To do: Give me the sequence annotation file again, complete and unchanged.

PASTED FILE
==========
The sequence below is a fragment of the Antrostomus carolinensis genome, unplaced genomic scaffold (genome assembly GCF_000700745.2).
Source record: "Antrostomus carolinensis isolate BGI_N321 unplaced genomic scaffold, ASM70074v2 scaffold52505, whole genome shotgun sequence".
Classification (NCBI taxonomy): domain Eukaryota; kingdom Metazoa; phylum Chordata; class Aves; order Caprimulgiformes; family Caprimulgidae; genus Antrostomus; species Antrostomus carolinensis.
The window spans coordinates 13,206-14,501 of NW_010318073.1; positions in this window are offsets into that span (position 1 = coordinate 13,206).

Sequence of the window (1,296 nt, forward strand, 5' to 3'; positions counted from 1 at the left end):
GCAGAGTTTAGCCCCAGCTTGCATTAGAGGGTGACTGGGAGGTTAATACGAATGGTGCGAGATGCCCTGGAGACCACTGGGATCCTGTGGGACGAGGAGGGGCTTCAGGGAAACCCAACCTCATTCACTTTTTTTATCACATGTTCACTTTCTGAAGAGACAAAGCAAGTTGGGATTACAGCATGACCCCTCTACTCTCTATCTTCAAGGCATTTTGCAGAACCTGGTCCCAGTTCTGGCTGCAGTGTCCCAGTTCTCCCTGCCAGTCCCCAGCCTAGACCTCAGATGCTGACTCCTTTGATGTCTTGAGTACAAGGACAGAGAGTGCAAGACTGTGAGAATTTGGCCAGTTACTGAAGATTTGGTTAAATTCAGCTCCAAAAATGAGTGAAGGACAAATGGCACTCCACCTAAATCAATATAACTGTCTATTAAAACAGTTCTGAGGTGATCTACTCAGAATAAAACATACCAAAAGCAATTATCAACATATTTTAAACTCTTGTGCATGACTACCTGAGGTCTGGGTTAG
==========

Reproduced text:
The sequence below is a fragment of the Antrostomus carolinensis genome, unplaced genomic scaffold (genome assembly GCF_000700745.2).
Source record: "Antrostomus carolinensis isolate BGI_N321 unplaced genomic scaffold, ASM70074v2 scaffold52505, whole genome shotgun sequence".
Classification (NCBI taxonomy): domain Eukaryota; kingdom Metazoa; phylum Chordata; class Aves; order Caprimulgiformes; family Caprimulgidae; genus Antrostomus; species Antrostomus carolinensis.
The window spans coordinates 13,206-14,501 of NW_010318073.1; positions in this window are offsets into that span (position 1 = coordinate 13,206).

Sequence of the window (1,296 nt, forward strand, 5' to 3'; positions counted from 1 at the left end):
GCAGAGTTTAGCCCCAGCTTGCATTAGAGGGTGACTGGGAGGTTAATACGAATGGTGCGAGATGCCCTGGAGACCACTGGGATCCTGTGGGACGAGGAGGGGCTTCAGGGAAACCCAACCTCATTCACTTTTTTTATCACATGTTCACTTTCTGAAGAGACAAAGCAAGTTGGGATTACAGCATGACCCCTCTACTCTCTATCTTCAAGGCATTTTGCAGAACCTGGTCCCAGTTCTGGCTGCAGTGTCCCAGTTCTCCCTGCCAGTCCCCAGCCTAGACCTCAGATGCTGACTCCTTTGATGTCTTGAGTACAAGGACAGAGAGTGCAAGACTGTGAGAATTTGGCCAGTTACTGAAGATTTGGTTAAATTCAGCTCCAAAAATGAGTGAAGGACAAATGGCACTCCACCTAAATCAATATAACTGTCTATTAAAACAGTTCTGAGGTGATCTACTCAGAATAAAACATACCAAAAGCAATTATCAACATATTTTAAACTCTTGTGCATGACTACCTGAGGTCTGGGTTAG